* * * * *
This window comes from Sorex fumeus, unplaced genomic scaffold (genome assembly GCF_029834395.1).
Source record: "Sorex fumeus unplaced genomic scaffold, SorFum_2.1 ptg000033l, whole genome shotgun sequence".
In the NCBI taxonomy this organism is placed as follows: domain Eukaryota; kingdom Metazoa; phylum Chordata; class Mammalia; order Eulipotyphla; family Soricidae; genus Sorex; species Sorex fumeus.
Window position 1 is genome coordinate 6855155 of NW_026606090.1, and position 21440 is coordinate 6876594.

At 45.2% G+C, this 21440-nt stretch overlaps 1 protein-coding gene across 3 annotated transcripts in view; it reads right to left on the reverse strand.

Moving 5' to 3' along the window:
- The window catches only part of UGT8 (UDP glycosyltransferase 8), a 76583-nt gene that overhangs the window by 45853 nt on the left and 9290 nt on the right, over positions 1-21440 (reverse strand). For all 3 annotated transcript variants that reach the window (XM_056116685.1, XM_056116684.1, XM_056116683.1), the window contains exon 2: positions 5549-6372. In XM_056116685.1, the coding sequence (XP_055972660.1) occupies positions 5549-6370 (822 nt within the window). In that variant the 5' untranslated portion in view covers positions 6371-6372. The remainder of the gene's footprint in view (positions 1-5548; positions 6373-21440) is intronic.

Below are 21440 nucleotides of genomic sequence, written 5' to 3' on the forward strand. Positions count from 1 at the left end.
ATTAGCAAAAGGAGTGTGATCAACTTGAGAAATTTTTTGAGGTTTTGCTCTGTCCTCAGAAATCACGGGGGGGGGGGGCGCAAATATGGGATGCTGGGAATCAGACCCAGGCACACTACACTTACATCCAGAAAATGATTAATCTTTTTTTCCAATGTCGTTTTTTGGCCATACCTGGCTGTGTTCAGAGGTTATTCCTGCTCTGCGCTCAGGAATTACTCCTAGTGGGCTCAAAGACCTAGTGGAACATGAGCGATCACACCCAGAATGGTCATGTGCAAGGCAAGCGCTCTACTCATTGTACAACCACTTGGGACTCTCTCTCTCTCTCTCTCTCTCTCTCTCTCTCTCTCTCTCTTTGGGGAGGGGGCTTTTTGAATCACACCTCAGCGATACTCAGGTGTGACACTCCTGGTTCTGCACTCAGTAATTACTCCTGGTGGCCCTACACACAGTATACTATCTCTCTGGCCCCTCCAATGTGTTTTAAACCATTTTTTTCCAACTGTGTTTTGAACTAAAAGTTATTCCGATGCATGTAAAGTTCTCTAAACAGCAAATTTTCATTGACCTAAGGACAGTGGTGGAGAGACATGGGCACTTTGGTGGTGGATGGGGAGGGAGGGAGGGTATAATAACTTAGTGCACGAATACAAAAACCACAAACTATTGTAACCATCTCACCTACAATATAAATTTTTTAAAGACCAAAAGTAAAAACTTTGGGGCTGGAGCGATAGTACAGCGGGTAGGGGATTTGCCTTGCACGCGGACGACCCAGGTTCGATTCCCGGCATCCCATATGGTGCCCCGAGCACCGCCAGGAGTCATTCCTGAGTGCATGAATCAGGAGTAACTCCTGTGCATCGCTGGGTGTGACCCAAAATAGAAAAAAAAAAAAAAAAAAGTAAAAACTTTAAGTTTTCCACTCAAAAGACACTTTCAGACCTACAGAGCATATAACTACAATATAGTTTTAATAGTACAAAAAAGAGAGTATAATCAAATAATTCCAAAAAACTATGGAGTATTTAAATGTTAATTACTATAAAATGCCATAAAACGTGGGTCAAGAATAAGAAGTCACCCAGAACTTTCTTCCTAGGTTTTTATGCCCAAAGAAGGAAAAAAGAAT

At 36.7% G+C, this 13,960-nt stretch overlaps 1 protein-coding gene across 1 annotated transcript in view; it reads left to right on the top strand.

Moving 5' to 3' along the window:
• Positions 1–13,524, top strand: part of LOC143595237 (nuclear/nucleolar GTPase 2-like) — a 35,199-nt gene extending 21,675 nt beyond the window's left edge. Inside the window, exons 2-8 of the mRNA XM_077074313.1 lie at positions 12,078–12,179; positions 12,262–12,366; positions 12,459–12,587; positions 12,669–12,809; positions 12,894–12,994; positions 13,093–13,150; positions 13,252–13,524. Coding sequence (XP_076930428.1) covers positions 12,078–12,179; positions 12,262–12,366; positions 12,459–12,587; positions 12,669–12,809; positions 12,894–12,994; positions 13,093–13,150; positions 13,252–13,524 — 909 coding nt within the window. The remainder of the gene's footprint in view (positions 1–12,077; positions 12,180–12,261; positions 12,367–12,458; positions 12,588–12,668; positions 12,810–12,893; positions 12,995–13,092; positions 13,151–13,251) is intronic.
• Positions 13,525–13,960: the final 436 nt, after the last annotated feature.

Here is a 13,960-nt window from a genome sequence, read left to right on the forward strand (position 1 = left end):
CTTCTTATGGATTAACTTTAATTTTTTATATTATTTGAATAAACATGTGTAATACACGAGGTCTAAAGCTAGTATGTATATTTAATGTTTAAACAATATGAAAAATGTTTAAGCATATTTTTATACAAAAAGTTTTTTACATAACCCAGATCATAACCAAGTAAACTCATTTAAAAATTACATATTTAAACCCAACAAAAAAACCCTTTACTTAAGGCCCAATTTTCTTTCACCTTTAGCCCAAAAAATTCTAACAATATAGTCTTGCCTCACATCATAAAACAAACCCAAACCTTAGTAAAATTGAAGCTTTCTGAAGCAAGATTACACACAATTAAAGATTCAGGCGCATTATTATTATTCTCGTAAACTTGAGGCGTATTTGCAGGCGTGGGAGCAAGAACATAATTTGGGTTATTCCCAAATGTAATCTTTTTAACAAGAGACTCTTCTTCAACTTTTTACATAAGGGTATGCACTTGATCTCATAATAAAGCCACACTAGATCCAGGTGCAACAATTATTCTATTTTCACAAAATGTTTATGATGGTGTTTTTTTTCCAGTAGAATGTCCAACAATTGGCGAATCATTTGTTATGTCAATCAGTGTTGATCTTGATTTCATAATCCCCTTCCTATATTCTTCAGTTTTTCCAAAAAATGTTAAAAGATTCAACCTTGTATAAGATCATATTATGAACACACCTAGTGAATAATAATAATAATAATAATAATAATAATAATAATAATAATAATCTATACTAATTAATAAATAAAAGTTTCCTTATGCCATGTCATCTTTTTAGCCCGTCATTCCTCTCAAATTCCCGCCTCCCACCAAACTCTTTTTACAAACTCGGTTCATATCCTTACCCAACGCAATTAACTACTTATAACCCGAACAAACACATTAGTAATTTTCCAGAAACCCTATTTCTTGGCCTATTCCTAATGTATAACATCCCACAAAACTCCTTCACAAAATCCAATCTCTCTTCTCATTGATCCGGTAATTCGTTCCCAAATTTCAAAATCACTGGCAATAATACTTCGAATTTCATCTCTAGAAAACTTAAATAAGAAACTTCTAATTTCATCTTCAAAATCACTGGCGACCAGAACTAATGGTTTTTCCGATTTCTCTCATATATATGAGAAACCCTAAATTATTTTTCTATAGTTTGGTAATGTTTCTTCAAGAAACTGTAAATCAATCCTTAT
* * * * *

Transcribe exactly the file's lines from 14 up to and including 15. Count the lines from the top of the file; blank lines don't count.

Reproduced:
Here is a 13,960-nt window from a genome sequence, read left to right on the forward strand (position 1 = left end):
CTTCTTATGGATTAACTTTAATTTTTTATATTATTTGAATAAACATGTGTAATACACGAGGTCTAAAGCTAGTATGTATATTTAATGTTTAAACAATATGAAAAATGTTTAAGCATATTTTTATACAAAAAGTTTTTTACATAACCCAGATCATAACCAAGTAAACTCATTTAAAAATTACATATTTAAACCCAACAAAAAAACCCTTTACTTAAGGCCCAATTTTCTTTCACCTTTAGCCCAAAAAATTCTAACAATATAGTCTTGCCTCACATCATAAAACAAACCCAAACCTTAGTAAAATTGAAGCTTTCTGAAGCAAGATTACACACAATTAAAGATTCAGGCGCATTATTATTATTCTCGTAAACTTGAGGCGTATTTGCAGGCGTGGGAGCAAGAACATAATTTGGGTTATTCCCAAATGTAATCTTTTTAACAAGAGACTCTTCTTCAACTTTTTACATAAGGGTATGCACTTGATCTCATAATAAAGCCACACTAGATCCAGGTGCAACAATTATTCTATTTTCACAAAATGTTTATGATGGTGTTTTTTTTCCAGTAGAATGTCCAACAATTGGCGAATCATTTGTTATGTCAATCAGTGTTGATCTTGATTTCATAATCCCCTTCCTATATTCTTCAGTTTTTCCAAAAAATGTTAAAAGATTCAACCTTGTATAAGATCATATTATGAACACACCTAGTGAATAATAATAATAATAATAATAATAATAATAATAATAATAATAATCTATACTAATTAATAAATAAAAGTTTCCTTATGCCATGTCATCTTTTTAGCCCGTCATTCCTCTCAAATTCCCGCCTCCCACCAAACTCTTTTTACAAACTCGGTTCATATCCTTACCCAACGCAATTAACTACTTATAACCCGAACAAACACATTAGTAATTTTCCAGAAACCCTATTTCTTGGCCTATTCCTAATGTATAACATCCCACAAAACTCCTTCACAAAATCCAATCTCTCTTCTCATTGATCCGGTAATTCGTTCCCAAATTTCAAAATCACTGGCAATAATACTTCGAATTTCATCTCTAGAAAACTTAAATAAGAAACTTCTAATTTCATCTTCAAAATCACTGGCGACCAGAACTAATGGTTTTTCCGATTTCTCTCATATATATGAGAAACCCTAAATTATTTTTCTATAGTTTGGTAATGTTTCTTCAAGAAACTGTAAATCAATCCTTAT